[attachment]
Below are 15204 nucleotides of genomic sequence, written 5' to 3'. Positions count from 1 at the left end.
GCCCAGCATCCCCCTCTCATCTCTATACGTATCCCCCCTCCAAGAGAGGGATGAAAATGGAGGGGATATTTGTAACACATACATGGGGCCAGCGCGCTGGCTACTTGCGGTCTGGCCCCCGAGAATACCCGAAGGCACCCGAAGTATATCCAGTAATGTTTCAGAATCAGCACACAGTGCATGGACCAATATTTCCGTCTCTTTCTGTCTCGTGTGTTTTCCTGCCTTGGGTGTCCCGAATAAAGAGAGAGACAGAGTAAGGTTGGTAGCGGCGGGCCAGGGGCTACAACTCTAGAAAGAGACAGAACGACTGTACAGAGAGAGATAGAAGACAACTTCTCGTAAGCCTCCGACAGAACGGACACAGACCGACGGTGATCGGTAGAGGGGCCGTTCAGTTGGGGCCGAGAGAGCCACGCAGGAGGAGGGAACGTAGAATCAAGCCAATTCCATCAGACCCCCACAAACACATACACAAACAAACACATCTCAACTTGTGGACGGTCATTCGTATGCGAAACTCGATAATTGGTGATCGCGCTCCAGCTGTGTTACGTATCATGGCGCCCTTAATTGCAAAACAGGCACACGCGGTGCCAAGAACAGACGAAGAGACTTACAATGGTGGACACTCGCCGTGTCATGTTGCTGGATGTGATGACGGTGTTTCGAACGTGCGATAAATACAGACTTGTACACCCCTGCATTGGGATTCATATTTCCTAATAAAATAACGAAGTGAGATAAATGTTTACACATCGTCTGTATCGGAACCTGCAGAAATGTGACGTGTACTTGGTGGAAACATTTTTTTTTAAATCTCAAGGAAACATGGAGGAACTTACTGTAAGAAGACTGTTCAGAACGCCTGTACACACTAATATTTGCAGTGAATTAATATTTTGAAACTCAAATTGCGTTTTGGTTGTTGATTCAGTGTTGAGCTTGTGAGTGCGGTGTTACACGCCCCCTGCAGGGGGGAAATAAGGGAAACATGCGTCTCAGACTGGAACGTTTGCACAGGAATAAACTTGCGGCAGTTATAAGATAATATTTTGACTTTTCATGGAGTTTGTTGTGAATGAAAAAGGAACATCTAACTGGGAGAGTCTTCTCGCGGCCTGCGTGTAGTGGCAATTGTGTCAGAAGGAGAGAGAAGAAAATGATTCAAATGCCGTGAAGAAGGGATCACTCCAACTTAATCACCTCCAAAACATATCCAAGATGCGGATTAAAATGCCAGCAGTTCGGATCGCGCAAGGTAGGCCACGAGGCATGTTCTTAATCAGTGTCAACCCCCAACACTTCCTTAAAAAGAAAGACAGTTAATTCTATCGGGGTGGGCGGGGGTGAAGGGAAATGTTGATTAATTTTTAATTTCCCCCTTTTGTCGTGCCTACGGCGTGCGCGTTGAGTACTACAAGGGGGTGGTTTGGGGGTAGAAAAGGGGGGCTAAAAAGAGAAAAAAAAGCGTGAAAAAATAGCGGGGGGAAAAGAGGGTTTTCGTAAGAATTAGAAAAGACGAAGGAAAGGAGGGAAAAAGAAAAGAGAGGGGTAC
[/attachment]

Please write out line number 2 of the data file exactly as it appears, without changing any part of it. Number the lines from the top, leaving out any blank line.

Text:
GCCCAGCATCCCCCTCTCATCTCTATACGTATCCCCCCTCCAAGAGAGGGATGAAAATGGAGGGGATATTTGTAACACATACATGGGGCCAGCGCGCTGGCTACTTGCGGTCTGGCCCCCGAGAATACCCGAAGGCACCCGAAGTATATCCAGTAATGTTTCAGAATCAGCACACAGTGCATGGACCAATATTTCCGTCTCTTTCTGTCTCGTGTGTTTTCCTGCCTTGGGTGTCCCGAATAAAGAGAGAGACAGAGTAAGGTTGGTAGCGGCGGGCCAGGGGCTACAACTCTAGAAAGAGACAGAACGACTGTACAGAGAGAGATAGAAGACAACTTCTCGTAAGCCTCCGACAGAACGGACACAGACCGACGGTGATCGGTAGAGGGGCCGTTCAGTTGGGGCCGAGAGAGCCACGCAGGAGGAGGGAACGTAGAATCAAGCCAATTCCATCAGACCCCCACAAACACATACACAAACAAACACATCTCAACTTGTGGACGGTCATTCGTATGCGAAACTCGATAATTGGTGATCGCGCTCCAGCTGTGTTACGTATCATGGCGCCCTTAATTGCAAAACAGGCACACGCGGTGCCAAGAACAGACGAAGAGACTTACAATGGTGGACACTCGCCGTGTCATGTTGCTGGATGTGATGACGGTGTTTCGAACGTGCGATAAATACAGACTTGTACACCCCTGCATTGGGATTCATATTTCCTAATAAAATAACGAAGTGAGATAAATGTTTACACATCGTCTGTATCGGAACCTGCAGAAATGTGACGTGTACTTGGTGGAAACATTTTTTTTTAAATCTCAAGGAAACATGGAGGAACTTACTGTAAGAAGACTGTTCAGAACGCCTGTACACACTAATATTTGCAGTGAATTAATATTTTGAAACTCAAATTGCGTTTTGGTTGTTGATTCAGTGTTGAGCTTGTGAGTGCGGTGTTACACGCCCCCTGCAGGGGGGAAATAAGGGAAACATGCGTCTCAGACTGGAACGTTTGCACAGGAATAAACTTGCGGCAGTTATAAGATAATATTTTGACTTTTCATGGAGTTTGTTGTGAATGAAAAAGGAACATCTAACTGGGAGAGTCTTCTCGCGGCCTGCGTGTAGTGGCAATTGTGTCAGAAGGAGAGAGAAGAAAATGATTCAAATGCCGTGAAGAAGGGATCACTCCAACTTAATCACCTCCAAAACATATCCAAGATGCGGATTAAAATGCCAGCAGTTCGGATCGCGCAAGGTAGGCCACGAGGCATGTTCTTAATCAGTGTCAACCCCCAACACTTCCTTAAAAAGAAAGACAGTTAATTCTATCGGGGTGGGCGGGGGTGAAGGGAAATGTTGATTAATTTTTAATTTCCCCCTTTTGTCGTGCCTACGGCGTGCGCGTTGAGTACTACAAGGGGGTGGTTTGGGGGTAGAAAAGGGGGGCTAAAAAGAGAAAAAAAAGCGTGAAAAAATAGCGGGGGGAAAAGAGGGTTTTCGTAAGAATTAGAAAAGACGAAGGAAAGGAGGGAAAAAGAAAAGAGAGGGGTAC